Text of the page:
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At LEAP, nearly 300 Mount Holyoke students present about their internships and research experiences. You will hear from future policy makers, activists, entrepeneurs, data scientists, teachers, researchers, and market analysts. Most will tell stories of unmitigated success and transformative learning. Others will share details of unexpected challenges they faced, and how they were required to shift and adapt in response. Students worked in 42 countries in every imaginable field. They will discuss important issues of social justice, relate how they met challenges of communication and expression in new contexts, and talk about how to find and succeed in summer internships.

LEAP is designed to give students who aspire to undertake internships and summer research the opportunity to learn from their peers. It is also for the whole Mount Holyoke community where family, friends, faculty, staff and our alumnae come together to celebrate the work and contributions of the presenters.

We are hugely impressed by students in College 211 and inspired by their individual success and collective learning. Their work in bringing the LEAP Symposium to fruition was exceptional. We thank the faculty, staff, alumnae, donors, and internship and research providers whose contributions have make this event possible.

LEAP presenters: Congratulations.

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Session I [clear filter]
Friday, October 20
 

12:30pm

Cultural Translations: Asia-America
The rise of technology and access has led to a fast track towards globalization and cosmopolitanism. However, with it has brought a set of new challenges and conflicts. We are four students who worked in a wide variety of fields to better facilitate, work with, and understand the cultural gaps between the East and the West. While some of our experiences have assisted in creating stronger ties and education between the two cultures, others have observed the negative consequences when cultural translations fail. Come join our panel to learn more about how the United States and its relationships with various Asian countries have shaped our understanding of cultural translations today.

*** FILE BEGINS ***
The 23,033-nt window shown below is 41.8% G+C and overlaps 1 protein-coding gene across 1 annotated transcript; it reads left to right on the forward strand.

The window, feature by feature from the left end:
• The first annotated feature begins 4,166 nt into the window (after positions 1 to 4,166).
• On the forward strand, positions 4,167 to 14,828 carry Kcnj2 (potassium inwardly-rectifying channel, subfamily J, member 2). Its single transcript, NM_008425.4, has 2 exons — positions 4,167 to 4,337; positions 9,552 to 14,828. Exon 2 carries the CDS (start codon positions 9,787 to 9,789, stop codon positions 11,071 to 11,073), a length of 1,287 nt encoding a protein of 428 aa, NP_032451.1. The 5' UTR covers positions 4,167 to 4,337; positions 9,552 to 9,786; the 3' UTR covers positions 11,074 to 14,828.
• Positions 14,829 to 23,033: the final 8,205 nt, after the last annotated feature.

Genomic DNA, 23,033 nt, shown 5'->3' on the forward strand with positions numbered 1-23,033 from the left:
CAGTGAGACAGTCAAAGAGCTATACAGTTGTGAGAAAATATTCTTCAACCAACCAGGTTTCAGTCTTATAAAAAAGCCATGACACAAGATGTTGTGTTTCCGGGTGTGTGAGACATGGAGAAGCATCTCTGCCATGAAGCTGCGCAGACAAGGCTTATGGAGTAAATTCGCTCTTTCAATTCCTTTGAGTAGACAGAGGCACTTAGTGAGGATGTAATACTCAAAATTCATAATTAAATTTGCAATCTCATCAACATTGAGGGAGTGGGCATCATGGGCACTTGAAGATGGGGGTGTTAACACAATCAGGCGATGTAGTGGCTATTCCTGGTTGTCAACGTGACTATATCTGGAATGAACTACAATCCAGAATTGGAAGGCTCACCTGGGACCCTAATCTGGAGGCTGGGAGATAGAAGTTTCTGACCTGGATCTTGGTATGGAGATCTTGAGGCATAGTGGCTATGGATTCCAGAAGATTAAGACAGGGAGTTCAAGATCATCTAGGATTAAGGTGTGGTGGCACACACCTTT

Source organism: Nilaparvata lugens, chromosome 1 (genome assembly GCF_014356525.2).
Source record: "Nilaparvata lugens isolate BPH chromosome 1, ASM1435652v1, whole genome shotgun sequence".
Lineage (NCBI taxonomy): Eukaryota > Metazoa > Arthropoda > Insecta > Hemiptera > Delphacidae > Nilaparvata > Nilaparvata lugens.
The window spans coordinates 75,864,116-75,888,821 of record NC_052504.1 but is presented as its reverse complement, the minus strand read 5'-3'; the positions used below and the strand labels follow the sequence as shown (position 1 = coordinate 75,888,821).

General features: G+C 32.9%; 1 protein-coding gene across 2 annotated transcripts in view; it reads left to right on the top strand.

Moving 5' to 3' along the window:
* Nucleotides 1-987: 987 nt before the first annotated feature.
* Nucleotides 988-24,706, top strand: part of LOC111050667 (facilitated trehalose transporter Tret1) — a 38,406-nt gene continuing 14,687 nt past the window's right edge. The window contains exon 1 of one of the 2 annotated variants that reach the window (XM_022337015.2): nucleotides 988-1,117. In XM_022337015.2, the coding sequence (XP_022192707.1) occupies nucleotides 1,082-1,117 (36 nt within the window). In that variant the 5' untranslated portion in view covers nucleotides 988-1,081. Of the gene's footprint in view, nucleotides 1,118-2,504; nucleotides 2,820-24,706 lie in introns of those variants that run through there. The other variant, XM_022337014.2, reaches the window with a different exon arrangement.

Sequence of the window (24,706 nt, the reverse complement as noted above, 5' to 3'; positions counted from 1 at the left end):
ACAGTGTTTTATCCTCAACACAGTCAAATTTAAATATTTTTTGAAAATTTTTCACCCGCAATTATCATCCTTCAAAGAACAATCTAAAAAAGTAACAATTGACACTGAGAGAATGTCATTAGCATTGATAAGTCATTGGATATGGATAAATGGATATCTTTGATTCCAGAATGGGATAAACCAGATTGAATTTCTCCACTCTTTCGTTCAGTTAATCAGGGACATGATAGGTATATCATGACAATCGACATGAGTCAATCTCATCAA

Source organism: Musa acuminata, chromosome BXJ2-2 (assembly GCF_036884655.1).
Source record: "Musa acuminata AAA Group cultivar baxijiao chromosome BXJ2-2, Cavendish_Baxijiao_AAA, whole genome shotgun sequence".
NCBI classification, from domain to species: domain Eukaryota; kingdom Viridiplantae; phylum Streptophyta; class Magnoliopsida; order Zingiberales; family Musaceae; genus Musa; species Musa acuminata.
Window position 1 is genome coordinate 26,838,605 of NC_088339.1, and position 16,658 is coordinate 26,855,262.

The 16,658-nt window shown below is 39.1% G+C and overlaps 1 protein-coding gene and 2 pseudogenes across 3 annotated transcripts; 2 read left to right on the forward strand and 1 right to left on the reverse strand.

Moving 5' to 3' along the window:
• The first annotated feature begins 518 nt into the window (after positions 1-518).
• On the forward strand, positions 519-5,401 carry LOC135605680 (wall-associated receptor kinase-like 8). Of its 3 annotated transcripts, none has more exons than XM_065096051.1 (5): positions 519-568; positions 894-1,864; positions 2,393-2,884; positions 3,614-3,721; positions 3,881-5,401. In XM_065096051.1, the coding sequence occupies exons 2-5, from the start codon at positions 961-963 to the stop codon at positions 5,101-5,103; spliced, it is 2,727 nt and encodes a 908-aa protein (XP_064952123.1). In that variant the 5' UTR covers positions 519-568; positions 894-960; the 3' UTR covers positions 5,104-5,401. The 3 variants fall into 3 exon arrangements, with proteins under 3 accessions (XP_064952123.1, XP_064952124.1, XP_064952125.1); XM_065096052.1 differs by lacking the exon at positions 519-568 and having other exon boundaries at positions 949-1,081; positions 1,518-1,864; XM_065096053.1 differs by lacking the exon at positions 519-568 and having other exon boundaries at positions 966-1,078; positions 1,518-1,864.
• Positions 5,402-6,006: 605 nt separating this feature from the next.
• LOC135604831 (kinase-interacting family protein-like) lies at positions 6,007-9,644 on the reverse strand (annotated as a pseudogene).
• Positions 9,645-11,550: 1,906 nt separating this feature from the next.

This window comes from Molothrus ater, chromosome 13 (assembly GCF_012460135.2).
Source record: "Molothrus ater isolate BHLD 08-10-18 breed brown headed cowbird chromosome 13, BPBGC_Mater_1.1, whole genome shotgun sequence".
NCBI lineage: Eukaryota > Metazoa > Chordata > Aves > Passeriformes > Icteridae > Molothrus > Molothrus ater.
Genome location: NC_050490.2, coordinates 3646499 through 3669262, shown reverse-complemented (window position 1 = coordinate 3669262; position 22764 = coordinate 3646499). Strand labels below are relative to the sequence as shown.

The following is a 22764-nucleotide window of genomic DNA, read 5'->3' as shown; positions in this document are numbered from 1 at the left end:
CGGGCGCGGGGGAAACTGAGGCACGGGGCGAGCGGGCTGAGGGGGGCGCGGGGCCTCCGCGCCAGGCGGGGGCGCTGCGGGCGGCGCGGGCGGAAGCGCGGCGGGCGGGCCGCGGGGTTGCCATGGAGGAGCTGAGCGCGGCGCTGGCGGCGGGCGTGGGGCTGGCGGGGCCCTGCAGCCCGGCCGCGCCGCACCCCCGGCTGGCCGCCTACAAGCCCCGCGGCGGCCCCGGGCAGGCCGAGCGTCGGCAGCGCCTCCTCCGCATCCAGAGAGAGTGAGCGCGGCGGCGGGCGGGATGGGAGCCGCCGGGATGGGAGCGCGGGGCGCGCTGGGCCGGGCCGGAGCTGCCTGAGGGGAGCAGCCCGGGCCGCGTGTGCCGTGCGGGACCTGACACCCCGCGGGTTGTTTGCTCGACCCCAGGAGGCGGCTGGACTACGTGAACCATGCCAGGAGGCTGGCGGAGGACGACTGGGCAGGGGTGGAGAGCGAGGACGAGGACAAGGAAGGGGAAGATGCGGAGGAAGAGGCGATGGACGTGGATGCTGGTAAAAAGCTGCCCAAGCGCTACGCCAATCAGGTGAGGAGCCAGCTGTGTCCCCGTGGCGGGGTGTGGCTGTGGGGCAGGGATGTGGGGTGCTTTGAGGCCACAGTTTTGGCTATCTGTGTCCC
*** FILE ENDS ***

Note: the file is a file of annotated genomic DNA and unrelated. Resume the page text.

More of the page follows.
Moderators
TM

Timothy Malacarne

Visiting Assistant Professor of Data Science

Speakers
4C

(4) Camille Gladieux

Timothy Malacarne, Sociology & Anthropology
avatar for Carmen Huang

Carmen Huang

Cultural Gems in a Magnetic Field, Anthropology and East Asian Studies Major
Carmen will share what special events and community outreach look like at cultural institutions such as that of the Museum of Chinese in America (MOCA) in NYC. How do the development sectors of museums accrue funding and/or fundraise? What are ways in which museums are attracting... Read More →
avatar for Sally  Ma

Sally Ma

Navigating Challenges: Unfamiliar Workplace and Sensitivity of Language, International Relations & East Asian Studies Major
While studying abroad in Shanghai, I interned at naked Discovery. This company provides creative lifestyle and learning services and is a space for children and professionals to develop or expand their learning and leadership skills. However, during my time with naked Discovery, the... Read More →
avatar for Mengyao  Xu

Mengyao Xu

Clash of Cultures in Workplace, Economics and Math Major
I interned at Gap Inc. China in Shanghai in summer 2016. My position was Old Navy store ops (operations) intern, and my role was to support operations and communication between the management team in the office and the staff in local stores in various cities. I was responsible for... Read More →